No one other than Cincinnati Children's three pharmacists and one pharmacy technician are allowed into the Investigational Drug Service’s (IDS) suite of storage and preparation rooms.

There’s a phone outside the main door where nurses and other clinicians can call to let the pharmacists know they’ve arrived and are ready to sign out a dose.

The medications inside are carefully monitored, not just because many are part of industry-sponsored pharmaceutical research, but also because tracking every tablet and milliliter of liquid medication is part of the facility’s mandate. There’s a great deal to track.

More than 200 active studies

Denise Lagory, RPh, has been with the IDS for 15 years, starting when the facility first shared space with the hospital’s regular pharmacy. Since then, it's moved to Location T and its number of active research studies has increased to more than 200.

The drug service has worked with investigators in Oncology, Human Genetics, Neurology, Pulmonology, Hematology, and many more.

“We support all the divisions in the Research Foundation,” she says.

As investigators prepare to seek protocol approvals from Cincinnati Children’s Institutional Review Board (IRB), they begin working with the IDS, as Lagory explains, “so that we can be aware of the studies coming and moving forward, so that once we gain approval, we can get to work.”

As soon as a study protocol is approved, Lagory and her staff go through training with the pharmaceutical company before medications can be shipped here. From there, every step is tightly regulated.

The facility tracks each dose as it comes in. Shelves of tracking logs and pharmaceutical manuals line the walls.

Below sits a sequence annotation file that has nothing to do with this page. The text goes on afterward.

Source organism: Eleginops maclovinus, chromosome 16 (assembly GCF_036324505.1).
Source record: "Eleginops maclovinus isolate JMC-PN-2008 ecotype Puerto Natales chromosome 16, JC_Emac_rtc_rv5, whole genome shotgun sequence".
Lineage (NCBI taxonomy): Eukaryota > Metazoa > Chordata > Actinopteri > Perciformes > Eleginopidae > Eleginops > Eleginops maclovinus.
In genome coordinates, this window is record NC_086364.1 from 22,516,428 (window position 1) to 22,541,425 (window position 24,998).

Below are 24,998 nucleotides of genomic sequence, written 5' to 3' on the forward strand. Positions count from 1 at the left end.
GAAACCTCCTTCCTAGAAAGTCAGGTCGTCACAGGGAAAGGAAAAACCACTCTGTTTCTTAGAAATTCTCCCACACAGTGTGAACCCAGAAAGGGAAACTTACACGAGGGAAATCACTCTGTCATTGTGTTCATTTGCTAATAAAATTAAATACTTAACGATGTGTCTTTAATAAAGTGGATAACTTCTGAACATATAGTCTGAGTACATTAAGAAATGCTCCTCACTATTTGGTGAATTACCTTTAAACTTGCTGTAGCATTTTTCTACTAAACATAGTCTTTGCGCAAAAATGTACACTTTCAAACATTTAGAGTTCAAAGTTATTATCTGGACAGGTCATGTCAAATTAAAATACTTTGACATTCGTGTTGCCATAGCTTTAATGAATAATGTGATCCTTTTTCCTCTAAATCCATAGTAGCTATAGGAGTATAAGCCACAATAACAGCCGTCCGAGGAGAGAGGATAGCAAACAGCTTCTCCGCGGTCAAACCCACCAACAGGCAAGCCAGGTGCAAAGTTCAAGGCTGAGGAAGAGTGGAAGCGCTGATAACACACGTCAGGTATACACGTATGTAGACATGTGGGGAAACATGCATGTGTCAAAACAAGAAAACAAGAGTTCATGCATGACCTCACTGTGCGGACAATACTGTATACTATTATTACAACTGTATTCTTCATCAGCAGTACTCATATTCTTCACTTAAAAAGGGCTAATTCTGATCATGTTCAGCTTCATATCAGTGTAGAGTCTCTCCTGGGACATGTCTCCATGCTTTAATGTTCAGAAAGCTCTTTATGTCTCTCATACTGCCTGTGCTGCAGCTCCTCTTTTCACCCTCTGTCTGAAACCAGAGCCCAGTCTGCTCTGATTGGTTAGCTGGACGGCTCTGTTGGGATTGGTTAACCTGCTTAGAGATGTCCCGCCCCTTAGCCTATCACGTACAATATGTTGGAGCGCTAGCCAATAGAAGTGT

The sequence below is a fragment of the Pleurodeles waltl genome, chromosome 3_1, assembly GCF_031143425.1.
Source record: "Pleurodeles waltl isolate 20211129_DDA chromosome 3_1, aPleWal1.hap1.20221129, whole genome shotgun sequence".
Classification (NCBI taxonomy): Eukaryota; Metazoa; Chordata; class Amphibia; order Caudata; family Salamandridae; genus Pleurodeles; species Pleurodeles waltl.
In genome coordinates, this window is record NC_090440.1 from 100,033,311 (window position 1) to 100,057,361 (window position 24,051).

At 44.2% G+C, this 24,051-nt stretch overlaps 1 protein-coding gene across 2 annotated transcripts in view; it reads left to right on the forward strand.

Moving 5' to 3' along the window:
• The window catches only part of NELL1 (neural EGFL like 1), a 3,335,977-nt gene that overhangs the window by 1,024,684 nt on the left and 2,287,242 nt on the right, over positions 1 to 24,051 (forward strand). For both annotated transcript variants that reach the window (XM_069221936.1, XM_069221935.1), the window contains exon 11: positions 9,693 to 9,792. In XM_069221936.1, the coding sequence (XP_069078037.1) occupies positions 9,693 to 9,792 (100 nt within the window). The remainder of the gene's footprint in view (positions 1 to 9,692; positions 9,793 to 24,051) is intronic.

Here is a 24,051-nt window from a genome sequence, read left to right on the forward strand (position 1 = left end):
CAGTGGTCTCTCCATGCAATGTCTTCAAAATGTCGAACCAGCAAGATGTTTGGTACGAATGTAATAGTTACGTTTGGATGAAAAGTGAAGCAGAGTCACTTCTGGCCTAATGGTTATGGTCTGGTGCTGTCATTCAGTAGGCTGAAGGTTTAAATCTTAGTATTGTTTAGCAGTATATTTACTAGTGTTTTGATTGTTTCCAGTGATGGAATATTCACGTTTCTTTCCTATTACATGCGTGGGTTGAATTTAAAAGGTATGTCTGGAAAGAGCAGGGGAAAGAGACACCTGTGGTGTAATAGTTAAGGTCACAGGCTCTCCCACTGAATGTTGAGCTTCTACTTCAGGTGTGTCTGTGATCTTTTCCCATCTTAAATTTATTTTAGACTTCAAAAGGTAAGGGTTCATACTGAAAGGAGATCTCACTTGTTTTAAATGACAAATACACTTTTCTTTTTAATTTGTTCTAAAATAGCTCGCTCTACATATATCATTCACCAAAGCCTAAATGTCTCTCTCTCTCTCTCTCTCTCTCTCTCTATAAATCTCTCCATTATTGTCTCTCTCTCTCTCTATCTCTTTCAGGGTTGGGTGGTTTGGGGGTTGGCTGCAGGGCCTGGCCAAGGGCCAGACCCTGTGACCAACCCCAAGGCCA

Constant flow of records

Once prescribed for a study, each dose gets logged as it goes out to inpatient nurses or outpatient care coordinators. Patients are required to return every untaken pill. Each leftover capsule gets counted, recorded and accounted for by the investigator and by the IDS. The service holds these pills until the pharmaceutical company gives permission for destruction.

While much of the work at the IDS is a constant flow of checks and records, the service also has two IV rooms—one with a hood specifically designed for preparing chemotherapy. Another compounding area is stocked with drawers of syringes and bags of empty capsules.

For blinded trials, the IDS can over-encapsulate drugs so that the test drug and the placebo appear identical. Liquid medications and placebos also can be modified to match taste and color.

Sometimes, Lagory hears about the FDA approving a drug they dispensed for a past study, but usually new studies come in so fast that she rarely learns how completed studies turn out. Even so, she’s excited to know that the work makes a real difference for children.

“The interesting thing is being able to see all of this different progress and all the work that’s being done,” Lagory says.